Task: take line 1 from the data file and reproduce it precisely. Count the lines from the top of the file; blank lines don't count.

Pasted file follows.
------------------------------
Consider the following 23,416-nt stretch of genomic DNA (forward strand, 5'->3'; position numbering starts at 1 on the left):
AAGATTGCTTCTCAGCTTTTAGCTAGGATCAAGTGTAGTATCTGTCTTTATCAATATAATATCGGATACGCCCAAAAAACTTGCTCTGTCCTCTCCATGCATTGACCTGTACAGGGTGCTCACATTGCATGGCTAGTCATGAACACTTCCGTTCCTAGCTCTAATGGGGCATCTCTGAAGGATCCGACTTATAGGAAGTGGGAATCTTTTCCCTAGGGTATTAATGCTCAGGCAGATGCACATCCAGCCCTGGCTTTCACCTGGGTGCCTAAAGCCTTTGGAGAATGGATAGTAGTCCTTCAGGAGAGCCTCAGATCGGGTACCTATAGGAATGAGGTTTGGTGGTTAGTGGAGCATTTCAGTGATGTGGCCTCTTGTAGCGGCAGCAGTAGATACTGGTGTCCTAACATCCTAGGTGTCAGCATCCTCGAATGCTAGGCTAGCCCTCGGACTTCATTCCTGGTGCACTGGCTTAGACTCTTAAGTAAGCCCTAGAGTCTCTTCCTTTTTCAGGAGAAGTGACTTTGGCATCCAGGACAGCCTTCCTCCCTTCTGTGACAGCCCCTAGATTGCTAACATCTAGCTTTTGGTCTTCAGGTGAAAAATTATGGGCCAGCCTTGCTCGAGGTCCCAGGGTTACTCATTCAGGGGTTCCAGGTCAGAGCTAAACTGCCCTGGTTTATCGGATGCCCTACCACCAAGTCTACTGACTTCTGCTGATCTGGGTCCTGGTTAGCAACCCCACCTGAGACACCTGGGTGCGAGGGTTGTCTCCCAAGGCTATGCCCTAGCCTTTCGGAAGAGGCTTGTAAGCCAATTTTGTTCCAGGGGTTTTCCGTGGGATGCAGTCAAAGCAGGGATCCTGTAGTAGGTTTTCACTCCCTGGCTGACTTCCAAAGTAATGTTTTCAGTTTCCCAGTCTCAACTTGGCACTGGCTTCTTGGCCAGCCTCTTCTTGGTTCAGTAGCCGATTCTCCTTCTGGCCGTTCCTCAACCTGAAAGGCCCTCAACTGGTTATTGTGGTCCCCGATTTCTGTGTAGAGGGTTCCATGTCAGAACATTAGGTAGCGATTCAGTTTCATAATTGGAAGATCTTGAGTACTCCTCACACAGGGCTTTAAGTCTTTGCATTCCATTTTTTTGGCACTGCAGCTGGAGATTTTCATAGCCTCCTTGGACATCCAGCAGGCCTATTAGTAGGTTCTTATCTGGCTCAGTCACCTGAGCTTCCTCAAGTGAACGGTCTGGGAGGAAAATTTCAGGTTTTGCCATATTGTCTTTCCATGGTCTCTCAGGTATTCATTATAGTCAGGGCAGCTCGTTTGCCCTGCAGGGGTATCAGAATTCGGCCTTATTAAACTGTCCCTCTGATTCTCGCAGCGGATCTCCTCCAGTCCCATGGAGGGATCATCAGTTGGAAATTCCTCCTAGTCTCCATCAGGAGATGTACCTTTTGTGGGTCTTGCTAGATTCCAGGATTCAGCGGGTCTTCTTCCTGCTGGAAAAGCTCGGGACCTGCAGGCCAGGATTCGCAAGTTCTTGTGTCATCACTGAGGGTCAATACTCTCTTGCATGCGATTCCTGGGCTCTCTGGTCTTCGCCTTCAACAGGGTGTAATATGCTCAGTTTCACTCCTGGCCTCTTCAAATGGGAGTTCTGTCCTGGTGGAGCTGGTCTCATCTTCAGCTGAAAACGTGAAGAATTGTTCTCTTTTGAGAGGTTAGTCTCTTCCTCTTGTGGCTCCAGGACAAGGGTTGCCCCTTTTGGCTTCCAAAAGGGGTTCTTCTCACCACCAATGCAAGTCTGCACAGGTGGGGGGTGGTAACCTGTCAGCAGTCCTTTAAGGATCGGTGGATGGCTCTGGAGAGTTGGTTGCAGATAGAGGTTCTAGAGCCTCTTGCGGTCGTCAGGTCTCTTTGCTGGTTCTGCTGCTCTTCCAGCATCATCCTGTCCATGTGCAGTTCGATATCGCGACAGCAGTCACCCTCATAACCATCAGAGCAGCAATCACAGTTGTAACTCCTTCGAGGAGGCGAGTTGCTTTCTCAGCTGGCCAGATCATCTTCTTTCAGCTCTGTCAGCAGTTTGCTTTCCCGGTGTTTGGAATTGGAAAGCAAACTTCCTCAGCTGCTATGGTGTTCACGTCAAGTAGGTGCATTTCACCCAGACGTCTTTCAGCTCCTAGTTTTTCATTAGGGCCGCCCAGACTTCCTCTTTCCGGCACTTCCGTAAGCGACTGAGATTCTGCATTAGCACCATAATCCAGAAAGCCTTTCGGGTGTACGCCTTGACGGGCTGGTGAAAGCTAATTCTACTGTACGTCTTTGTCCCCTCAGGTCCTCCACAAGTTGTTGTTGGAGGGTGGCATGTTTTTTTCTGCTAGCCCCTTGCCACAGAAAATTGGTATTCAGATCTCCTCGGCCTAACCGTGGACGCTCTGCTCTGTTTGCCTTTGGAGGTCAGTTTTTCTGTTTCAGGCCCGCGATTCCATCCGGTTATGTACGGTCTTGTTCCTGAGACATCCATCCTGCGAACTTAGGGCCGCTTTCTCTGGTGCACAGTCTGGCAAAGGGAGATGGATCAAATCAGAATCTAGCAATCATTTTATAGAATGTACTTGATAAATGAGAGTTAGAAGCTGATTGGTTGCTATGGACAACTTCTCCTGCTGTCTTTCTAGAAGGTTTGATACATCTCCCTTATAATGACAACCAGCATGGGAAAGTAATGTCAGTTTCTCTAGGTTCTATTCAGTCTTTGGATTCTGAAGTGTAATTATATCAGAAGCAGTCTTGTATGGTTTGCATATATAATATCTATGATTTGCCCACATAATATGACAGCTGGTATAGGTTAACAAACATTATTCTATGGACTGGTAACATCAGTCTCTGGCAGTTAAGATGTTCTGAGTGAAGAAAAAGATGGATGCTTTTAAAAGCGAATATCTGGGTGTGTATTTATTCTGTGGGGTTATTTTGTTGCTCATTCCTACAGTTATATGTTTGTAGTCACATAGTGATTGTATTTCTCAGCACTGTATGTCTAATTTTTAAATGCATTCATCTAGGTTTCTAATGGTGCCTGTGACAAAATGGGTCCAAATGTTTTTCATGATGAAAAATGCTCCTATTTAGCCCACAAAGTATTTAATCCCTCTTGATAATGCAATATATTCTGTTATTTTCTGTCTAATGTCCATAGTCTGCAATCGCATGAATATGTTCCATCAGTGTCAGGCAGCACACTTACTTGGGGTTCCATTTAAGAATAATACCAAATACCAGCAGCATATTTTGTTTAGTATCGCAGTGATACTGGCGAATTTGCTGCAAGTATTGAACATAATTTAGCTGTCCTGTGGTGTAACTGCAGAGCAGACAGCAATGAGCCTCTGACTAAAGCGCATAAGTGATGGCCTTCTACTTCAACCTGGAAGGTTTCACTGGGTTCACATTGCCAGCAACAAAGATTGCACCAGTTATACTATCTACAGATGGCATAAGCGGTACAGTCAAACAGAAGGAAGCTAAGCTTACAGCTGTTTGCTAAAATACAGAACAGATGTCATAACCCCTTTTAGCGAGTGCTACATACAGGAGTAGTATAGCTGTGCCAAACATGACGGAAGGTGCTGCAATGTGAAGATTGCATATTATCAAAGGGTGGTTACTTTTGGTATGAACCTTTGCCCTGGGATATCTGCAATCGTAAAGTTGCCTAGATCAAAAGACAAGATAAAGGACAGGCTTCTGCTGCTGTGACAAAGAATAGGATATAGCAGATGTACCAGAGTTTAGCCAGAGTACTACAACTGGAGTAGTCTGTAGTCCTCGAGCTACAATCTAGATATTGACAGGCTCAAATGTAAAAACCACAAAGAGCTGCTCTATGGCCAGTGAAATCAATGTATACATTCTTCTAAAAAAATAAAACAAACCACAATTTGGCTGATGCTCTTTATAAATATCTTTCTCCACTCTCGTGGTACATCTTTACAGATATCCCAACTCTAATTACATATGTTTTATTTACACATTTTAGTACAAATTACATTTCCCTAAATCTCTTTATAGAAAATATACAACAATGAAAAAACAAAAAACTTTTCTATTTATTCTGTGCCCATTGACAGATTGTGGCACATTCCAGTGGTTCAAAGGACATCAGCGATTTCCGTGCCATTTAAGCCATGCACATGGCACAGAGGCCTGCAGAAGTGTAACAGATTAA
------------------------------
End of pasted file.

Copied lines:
Consider the following 23,416-nt stretch of genomic DNA (forward strand, 5'->3'; position numbering starts at 1 on the left):